Use the Triple-O method to create a plot “skeleton” for some of your story ideas. Good places to start would be the clipping/idea file you’ve been building all throughout this workshop and the Character Profile Sheets. For each story idea, start with a clean sheet of paper (or new computer document) and try to describe each of the three “O’s”: Objective, Obstacles and Outcome. This also would be a good time to try to come up with some possible titles for these story ideas. (Jot down as many appropriate titles for each idea as you think of, even if you don’t think they’re exactly right. Coming up with good titles is often a process of trial and error.)
If you’re having trouble applying the Triple-O method to your story ideas, it just may be that you need a little more practice. As Nanovic suggests later in his Writer’s Yearbook article, a good way to do that is to work the process in reverse–start with a published story and see if you can identify the three O’s. After you’ve reduced a number of completed stories to their essence in this way, you should be comfortable applying the method to your own undeveloped ideas.
Of course, if you feel you have a good understanding of the Triple-O method, but are still unable to apply it to a particular idea, it probably means that idea needs a little more thought—perhaps you haven’t given the character a real problem to solve or put a strong enough obstacle in his path to make the story interesting. That’s why the Triple-O method is so useful: It allows you to test your ideas before you spend a lot of time writing a story that isn’t “there” yet. If you find ideas in your file that don’t contain all of the O’s, don’t discard them; make whatever notes you can at this point and then re-file them. Sometimes an idea just needs a little time to ferment before it’s ready to become a story.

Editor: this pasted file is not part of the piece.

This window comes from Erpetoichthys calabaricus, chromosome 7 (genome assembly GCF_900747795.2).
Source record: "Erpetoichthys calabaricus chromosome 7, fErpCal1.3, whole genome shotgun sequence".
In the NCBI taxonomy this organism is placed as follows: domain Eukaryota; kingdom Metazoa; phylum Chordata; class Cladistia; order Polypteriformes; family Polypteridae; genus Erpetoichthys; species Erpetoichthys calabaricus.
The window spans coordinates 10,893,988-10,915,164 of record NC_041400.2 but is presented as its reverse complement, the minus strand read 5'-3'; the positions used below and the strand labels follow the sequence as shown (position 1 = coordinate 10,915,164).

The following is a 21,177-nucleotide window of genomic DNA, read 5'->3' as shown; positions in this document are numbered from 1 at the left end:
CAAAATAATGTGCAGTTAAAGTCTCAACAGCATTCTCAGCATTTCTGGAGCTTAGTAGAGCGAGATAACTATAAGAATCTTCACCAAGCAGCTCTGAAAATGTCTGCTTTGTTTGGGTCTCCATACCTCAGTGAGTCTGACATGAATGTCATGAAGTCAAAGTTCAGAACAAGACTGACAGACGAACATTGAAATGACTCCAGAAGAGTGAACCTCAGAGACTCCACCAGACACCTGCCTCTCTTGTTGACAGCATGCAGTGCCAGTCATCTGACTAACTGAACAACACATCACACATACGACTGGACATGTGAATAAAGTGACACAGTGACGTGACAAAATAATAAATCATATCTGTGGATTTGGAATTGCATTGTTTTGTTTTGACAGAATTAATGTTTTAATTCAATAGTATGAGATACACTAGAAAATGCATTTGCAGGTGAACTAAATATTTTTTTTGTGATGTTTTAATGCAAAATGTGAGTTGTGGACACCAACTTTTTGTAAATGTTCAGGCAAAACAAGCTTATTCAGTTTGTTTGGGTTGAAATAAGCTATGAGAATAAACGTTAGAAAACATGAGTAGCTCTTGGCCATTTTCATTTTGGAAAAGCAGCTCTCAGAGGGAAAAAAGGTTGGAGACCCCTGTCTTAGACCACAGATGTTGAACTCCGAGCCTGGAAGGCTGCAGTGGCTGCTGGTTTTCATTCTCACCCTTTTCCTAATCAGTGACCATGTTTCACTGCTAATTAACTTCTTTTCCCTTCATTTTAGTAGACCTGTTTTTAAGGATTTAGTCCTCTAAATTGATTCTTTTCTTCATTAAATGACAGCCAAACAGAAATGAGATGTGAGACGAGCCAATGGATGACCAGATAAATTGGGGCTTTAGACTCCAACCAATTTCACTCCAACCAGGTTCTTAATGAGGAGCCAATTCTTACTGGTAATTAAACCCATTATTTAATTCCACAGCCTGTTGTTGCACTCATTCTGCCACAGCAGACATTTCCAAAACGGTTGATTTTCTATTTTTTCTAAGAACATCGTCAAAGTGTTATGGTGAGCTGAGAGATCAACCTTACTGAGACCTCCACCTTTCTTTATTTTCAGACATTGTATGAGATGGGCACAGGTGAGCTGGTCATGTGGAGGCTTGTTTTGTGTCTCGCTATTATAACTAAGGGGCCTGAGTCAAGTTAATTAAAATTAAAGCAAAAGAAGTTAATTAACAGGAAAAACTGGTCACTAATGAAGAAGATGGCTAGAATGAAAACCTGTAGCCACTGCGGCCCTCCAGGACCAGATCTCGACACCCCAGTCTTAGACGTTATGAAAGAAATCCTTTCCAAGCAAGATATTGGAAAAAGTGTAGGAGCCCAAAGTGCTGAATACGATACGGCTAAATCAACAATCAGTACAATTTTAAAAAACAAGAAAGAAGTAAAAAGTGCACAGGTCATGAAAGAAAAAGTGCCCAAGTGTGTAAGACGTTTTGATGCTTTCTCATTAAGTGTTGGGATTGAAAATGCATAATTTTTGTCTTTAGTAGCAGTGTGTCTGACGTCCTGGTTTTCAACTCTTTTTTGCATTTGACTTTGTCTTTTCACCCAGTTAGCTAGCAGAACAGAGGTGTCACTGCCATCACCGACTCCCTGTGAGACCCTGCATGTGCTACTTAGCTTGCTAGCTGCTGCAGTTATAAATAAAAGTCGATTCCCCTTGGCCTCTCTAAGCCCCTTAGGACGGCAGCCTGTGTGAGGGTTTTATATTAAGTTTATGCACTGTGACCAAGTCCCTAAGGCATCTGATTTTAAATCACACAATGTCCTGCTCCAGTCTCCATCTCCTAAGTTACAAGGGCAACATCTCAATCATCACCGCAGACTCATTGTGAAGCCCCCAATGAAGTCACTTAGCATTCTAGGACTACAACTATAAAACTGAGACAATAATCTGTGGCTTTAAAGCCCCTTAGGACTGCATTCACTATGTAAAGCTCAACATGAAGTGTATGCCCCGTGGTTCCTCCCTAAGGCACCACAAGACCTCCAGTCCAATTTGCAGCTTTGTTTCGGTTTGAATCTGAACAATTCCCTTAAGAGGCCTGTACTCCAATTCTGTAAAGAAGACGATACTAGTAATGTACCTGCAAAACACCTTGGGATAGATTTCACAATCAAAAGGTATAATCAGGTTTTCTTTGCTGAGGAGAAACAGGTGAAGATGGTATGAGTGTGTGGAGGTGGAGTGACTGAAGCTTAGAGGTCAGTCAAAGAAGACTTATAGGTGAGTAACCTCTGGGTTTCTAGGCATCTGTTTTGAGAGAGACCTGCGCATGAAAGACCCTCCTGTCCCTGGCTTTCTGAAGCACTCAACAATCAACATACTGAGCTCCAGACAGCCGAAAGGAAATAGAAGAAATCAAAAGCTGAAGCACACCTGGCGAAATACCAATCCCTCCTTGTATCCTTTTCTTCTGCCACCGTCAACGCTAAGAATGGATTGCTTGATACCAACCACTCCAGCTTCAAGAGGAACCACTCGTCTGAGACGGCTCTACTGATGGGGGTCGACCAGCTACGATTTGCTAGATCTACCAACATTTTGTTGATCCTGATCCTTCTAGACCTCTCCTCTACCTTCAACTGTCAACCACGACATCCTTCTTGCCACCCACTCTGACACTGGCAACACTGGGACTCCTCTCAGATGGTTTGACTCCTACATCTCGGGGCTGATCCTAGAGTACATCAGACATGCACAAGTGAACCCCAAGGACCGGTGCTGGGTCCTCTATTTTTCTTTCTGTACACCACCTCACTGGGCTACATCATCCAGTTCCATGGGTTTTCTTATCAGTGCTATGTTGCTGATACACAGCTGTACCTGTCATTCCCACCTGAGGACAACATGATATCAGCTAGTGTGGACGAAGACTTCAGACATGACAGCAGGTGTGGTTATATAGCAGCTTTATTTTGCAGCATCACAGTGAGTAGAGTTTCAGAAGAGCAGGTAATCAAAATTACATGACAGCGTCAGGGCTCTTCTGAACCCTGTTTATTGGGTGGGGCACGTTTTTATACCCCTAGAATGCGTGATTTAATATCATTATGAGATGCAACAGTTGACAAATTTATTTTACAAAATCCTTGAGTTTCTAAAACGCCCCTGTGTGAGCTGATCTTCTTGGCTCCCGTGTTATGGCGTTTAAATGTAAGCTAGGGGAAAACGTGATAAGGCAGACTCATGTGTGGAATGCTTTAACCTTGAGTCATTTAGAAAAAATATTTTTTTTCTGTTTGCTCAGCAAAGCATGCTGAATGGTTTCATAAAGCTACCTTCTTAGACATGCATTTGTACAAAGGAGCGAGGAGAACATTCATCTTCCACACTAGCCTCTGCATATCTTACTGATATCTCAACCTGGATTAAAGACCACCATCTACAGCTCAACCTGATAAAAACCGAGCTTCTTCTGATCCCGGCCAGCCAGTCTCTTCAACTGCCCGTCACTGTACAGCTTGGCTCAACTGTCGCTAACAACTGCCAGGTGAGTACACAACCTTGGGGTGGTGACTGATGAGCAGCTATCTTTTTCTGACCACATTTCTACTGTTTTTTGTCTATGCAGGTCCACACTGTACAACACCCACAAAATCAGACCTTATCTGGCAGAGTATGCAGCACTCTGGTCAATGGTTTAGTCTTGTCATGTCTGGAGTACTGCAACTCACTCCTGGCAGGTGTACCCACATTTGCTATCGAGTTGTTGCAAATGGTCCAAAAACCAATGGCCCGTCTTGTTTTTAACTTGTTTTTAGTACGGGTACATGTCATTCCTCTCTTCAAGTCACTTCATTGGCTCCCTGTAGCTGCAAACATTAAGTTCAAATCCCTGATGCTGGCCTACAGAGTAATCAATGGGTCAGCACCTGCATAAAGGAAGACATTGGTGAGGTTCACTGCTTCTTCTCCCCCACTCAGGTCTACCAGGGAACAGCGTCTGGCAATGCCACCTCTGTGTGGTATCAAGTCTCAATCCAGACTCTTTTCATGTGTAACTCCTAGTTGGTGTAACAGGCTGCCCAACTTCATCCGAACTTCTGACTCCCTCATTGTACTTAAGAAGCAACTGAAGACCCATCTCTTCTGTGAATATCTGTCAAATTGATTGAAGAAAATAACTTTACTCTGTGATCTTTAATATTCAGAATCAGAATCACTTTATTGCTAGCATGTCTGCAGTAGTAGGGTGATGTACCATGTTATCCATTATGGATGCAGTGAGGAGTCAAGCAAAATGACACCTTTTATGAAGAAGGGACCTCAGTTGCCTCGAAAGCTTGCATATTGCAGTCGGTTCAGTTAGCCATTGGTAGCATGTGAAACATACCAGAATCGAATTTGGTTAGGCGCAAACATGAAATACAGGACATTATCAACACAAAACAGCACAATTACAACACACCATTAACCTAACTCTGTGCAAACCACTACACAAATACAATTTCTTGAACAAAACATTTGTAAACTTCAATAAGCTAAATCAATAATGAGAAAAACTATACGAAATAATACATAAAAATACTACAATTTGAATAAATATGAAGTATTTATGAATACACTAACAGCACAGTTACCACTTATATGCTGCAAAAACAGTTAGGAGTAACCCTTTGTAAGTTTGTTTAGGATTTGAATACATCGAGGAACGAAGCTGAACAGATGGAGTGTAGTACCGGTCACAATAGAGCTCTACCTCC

This creative exercise came from the course Getting Started in Writing
Do you have an aptitude for writing that you’ve never had a chance to develop? Perhaps you write memos and reports for work, but yearn to try something more creative. In this workshop, you will explore your writing interests and discover your personal aptitudes for writing. You will be introduced to a wide variety of categories of writing, and learn basic techniques to improve your narrative skills.
You will learn:
- The fundamentals of grammar and mechanics
- Using description and sensory detail to enhance your writing
- How the principles of creative writing apply to both fiction and nonfiction
- The types of short nonfiction, including fillers, research articles, personal experience articles, how-to articles, books, and memoirs
- The different categories (genres) of fiction, and the various fiction forms, including short stories, short-short stories, novellas, and novels
- The importance of revising and rewriting